When I finally walked away from the archaic and immature and narcissitic concepts of what has been given to us as the "truth" of God through the centuries,I found it to be one of the most liberating and powerful experiences I ever have had. These infantile myths that we continue to be chained to only prolong our immaturity and keeps seperated form each other and the reality of our existence. It also gives us a convenient excuse to ignore our collective responsibilities and push it off on some imaginary power or friend.

Danbo59 said...

eclectic said, "When I finally walked away from the archaic and immature and narcissitic concepts of what has been given to us as the "truth" of God through the centuries,I found it to be one of the most liberating and powerful experiences I ever have had. These infantile myths that we continue to be chained to only prolong our immaturity and keeps seperated form each other and the reality of our existence. It also gives us a convenient excuse to ignore our collective responsibilities and push it off on some imaginary power or friend."

That is pure bilge. A summary of that paragraph is, "It's more convenient to be my own god than to acknowledge my responsibilities to the One True God."

eclectic said...

Being a responsible human being to higher ethics and standards requires no alliegance to mythical beings.

Responsibility and intellectual maturity is the mark of a human who realizes the universe does not revolve around him/herself or their country or religious/political beliefs.

D.J. said...

Eclectic said...
"Being a responsible human being to higher ethics and standards requires no alliegance to mythical beings."

What makes one ethic "higher" than another?

Soli Deo Gloria

eclectic said...

By ethical standards that humans have over much time come to agree on as wise,humane and geared toward facilitaing, respect, trust,the protection of life and harmonious relations amomg us. Higher ethics are not hard to see if one is willing to look for them. It did not take some proclamation on stone tablets for our species to know what is good behavior I just took much trial and error to figure out what is good ethics to practice to promote stable societies. We can take what principles that some religions have found as ways to live virtuously and honestly but the requirement for a God to worship and obey is not necessary.

I would say the so-called Golden Rule comes close to being a adequate measure of how we conduct our selves as rational but also compassionate thoughtful beings.

Anonymous said...

I have to agree that the Golden Rule as it's come to be known is a pretty good rule. I've seen a few variations of it, but in general it seems like a pretty fair rule of thumb for interacting with others. Even atheists such as myself don't find much fault with it. It also is not a strictly Christian idea, as some may believe.

D.J. said...

eclectic said...
"I would say the so-called Golden Rule comes close to being a adequate measure of how we conduct our selves as rational but also compassionate thoughtful beings."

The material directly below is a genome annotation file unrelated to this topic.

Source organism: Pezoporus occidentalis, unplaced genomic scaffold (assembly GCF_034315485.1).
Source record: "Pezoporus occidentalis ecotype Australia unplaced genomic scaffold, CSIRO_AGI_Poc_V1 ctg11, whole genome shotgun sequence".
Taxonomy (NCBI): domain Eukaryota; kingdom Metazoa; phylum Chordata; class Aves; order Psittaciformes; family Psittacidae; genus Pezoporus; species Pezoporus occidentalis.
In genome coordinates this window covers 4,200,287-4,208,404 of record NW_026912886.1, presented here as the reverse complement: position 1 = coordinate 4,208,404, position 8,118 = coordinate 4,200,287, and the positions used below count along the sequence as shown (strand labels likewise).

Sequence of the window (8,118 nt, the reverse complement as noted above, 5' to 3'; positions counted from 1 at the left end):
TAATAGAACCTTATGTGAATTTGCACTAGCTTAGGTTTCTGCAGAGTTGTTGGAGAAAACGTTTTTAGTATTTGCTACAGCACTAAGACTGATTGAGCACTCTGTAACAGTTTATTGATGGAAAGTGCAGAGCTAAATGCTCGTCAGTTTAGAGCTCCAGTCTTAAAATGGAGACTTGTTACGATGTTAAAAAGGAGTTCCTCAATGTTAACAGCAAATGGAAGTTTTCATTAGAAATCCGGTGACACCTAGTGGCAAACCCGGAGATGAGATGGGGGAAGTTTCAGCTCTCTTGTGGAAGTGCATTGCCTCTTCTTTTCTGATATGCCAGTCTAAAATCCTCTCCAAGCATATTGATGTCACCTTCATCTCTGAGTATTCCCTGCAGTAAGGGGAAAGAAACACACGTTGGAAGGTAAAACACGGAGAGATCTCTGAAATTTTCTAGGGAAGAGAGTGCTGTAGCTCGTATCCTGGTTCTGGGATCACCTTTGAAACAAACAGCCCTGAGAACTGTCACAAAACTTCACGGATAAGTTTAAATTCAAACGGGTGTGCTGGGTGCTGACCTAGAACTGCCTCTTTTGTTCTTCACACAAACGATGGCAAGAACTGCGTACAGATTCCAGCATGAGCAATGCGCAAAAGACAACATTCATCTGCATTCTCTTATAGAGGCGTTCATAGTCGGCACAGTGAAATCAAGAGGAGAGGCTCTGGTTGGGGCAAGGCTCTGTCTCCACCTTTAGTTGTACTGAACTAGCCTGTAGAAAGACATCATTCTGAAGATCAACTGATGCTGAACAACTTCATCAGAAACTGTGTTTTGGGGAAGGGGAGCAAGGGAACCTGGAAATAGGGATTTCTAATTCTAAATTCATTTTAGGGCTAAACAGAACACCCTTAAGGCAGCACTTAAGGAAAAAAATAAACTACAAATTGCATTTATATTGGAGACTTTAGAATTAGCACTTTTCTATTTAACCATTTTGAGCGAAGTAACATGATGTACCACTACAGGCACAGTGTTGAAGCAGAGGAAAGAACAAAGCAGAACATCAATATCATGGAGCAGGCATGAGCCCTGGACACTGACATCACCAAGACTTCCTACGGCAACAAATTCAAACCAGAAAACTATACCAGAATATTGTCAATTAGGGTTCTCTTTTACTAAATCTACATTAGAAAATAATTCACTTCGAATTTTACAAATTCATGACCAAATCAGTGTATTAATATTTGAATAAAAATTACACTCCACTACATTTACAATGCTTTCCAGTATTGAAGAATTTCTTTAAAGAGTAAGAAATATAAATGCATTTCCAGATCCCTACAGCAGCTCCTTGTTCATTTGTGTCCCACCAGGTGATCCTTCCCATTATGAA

You would say so, but what of the jihadist Musilm who believes that the execution of converts to other faiths is a better ethic. How can you say that your ethic is "higher" than his, since they are both simply social constructs?

Soli Deo Gloria

eclectic said...

Everything in human culture is a social construct. We have no absolute objective proofs of any outside or supernatural sources of information.


Non-human nature itself is based on instinctive survival and not subject to our anthropocentric ideas of morality. But we have evolved to a different level that embraces ideas beyond just survival.

There are barbaric standards that at one time may have been seen as "normal" but I believe that many of us on this planet have risen to a civilized level where respect for human rights and common decency are a priority.

Obviously there are exceptions to the rule and ideas like you mention are still thought of as ethical. They are the ones in my opinion, who have not risen above the lower(less socially evolved)aspects of human/animal consciousness.

I am not a moral relativist, I just believe that when humans through the pursuit of knowledge and excellence seek the most rational and logical choices we can create a decent society without believing that only one religion or philosophy has all the answers. I think on the whole humans are increasingly embracing the idea of universal human rights and the necessity to maintain peaceful,non-dominating groups through the free exchange of ideas and goods.

I will agree that Christianity and other religions has given us some wise rules and standards to live by. It's all a part of how human culture has advanced in regards to honoring our respective lives. It does not mean we have to stay captive to supernatural notions that in my opinion no longer serve us or help us in the coming hard choices we will be making to ensure our future common survival on this planet.

D.J. said...

eclectic said...
"They are the ones in my opinion, who have not risen above the lower(less socially evolved)aspects of human/animal consciousness."

Yes, but as you stated, that is merely your opinion. Those others would disagree. What makes your opinion inherently "higher" or "better?" Who are you to suggest that they abandon their ethical construct to fit yours?

eclectic said...
"I think on the whole humans are increasingly embracing the idea of universal human rights and the necessity to maintain peaceful,non-dominating groups through the free exchange of ideas and goods."

Who is to say that human rights is a good thing? Hitler and Stalin weren't convinced they were. Who are you to say that your ethic is "better" than theirs? By what objective standard do we judge the two?

I hold to a morality that is outside of me and outside of human society - one that has been ordained by the creator of the universe. Thus, when I proclaim that your ethical standards are "better" than those of jihadist Muslims, I have a solid philosophical foundation from which to make that claim, since I can evaluate your claims against an objective standard. If no such standard exists outside of social constructs, then each morality is equally valid, since there is no standard by which to evaluate them. To each his own. You say that you are not a moral relativist, and you may well not be, but it is the logical end of your philosophical presuppositions.

Soli Deo Gloria